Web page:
The Lead and Copper Rule (LCR), initially established in 1991, marked a significant milestone in safeguarding drinking water by replacing the prior maximum lead and copper contamination concentration of 50 parts per billion (ppb) with action level concentrations necessitating responses from both the public and water systems if exceeded. Minor revisions in 2007 aimed to enhance customer awareness, treatment, lead service line (LSL) replacement, and monitoring, but the LCR has largely remained unchanged over its 30-year existence.
The first substantial revision, known as the Lead and Copper Rule Revision (LCRR), was scheduled to take effect in March 2021. The LCRR introduces lowering the lead action level to 10 ppb for outreach, treatment, and monitoring, with 15 ppb triggering LSL replacement. It also mandates sampling from at least 20% of elementary schools and childcare facilities and shortens the notification period to 24 hours to enhance public outreach and transparency. The mandate extends the LSL replacement timeframe from 14 to 33 years, drawing both criticism and praise from myriad stakeholders.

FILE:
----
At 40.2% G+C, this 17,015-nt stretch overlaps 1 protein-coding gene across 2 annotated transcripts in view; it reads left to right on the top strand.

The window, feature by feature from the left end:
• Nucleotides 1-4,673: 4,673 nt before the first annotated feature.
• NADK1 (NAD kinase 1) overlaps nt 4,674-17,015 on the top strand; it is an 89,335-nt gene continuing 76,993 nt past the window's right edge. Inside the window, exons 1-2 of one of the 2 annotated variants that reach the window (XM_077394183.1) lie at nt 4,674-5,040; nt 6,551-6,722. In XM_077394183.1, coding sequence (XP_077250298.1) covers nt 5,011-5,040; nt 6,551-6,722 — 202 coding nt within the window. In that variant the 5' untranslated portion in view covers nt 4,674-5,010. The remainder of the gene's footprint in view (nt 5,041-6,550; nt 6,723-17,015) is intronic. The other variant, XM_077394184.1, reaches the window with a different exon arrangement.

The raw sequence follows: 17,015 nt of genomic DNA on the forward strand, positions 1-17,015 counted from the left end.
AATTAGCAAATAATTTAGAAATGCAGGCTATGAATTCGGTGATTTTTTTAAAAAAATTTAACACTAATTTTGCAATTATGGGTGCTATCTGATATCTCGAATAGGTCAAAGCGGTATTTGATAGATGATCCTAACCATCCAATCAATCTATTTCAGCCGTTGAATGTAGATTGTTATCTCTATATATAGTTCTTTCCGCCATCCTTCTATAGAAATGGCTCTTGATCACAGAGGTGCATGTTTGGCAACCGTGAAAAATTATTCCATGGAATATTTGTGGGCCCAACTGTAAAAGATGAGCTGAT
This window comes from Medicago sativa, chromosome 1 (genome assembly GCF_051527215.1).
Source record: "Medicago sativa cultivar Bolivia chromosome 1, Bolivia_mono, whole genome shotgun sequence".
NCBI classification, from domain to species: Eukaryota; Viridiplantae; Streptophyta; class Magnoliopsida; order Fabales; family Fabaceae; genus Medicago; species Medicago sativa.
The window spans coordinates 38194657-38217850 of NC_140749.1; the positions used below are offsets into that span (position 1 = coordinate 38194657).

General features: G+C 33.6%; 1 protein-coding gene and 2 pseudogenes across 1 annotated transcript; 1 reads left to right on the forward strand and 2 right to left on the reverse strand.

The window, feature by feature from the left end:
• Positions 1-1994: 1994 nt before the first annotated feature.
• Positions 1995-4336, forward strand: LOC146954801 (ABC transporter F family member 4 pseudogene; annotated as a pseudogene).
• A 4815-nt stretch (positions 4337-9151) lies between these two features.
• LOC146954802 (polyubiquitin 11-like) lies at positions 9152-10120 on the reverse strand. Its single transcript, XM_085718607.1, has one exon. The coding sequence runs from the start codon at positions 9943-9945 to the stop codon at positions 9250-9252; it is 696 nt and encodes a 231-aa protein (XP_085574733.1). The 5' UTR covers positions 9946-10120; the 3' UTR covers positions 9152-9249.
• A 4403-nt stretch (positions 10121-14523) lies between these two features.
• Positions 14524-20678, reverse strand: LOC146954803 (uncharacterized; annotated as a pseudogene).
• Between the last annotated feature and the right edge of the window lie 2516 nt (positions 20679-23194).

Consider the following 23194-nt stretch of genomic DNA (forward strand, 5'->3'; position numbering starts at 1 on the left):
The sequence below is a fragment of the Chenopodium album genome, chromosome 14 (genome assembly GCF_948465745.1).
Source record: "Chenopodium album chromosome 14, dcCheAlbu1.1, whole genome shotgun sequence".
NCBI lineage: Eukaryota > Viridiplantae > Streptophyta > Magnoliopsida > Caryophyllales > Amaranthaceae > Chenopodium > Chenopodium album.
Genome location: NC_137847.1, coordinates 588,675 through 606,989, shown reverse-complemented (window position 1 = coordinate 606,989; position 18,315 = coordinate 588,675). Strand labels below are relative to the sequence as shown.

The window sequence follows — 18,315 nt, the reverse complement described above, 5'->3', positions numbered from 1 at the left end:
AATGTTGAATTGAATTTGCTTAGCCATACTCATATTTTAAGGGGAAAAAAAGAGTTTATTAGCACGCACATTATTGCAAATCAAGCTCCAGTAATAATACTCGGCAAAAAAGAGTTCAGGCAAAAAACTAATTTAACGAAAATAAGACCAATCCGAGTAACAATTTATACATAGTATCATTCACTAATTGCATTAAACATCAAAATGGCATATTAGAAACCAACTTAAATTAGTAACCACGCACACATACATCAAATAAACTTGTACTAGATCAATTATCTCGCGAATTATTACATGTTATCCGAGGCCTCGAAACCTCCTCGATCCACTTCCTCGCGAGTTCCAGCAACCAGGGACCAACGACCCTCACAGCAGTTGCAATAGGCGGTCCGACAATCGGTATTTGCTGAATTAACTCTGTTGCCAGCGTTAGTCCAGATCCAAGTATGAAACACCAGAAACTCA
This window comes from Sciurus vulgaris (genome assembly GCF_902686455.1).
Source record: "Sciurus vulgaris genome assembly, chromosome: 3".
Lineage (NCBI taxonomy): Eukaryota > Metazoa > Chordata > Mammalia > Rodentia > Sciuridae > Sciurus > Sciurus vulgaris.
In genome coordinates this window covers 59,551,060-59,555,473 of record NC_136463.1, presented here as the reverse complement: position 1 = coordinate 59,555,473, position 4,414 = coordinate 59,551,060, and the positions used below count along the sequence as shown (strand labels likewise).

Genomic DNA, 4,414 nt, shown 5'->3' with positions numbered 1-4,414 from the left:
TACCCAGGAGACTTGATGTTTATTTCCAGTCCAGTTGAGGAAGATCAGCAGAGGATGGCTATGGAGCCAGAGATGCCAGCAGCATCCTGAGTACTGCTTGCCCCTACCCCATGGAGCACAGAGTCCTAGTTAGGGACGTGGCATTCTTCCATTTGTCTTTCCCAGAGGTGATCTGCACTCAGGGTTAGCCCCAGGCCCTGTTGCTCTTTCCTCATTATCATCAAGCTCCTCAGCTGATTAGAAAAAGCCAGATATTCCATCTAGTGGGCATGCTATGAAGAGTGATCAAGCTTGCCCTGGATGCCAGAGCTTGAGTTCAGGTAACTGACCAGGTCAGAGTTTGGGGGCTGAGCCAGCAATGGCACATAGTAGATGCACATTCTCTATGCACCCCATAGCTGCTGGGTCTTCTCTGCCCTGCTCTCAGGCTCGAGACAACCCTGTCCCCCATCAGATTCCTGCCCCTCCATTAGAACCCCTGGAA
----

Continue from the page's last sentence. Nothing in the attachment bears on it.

In 2019, Bluefield estimated the size of LSL replacement to be US$32 billion. Since then, the estimates have risen to approximately US$45 billion, per the EPA.
The following analysis draws from a client presentation given by Bluefield Research’s team of water experts on the pending changes to the LCR and potential opportunities going forward.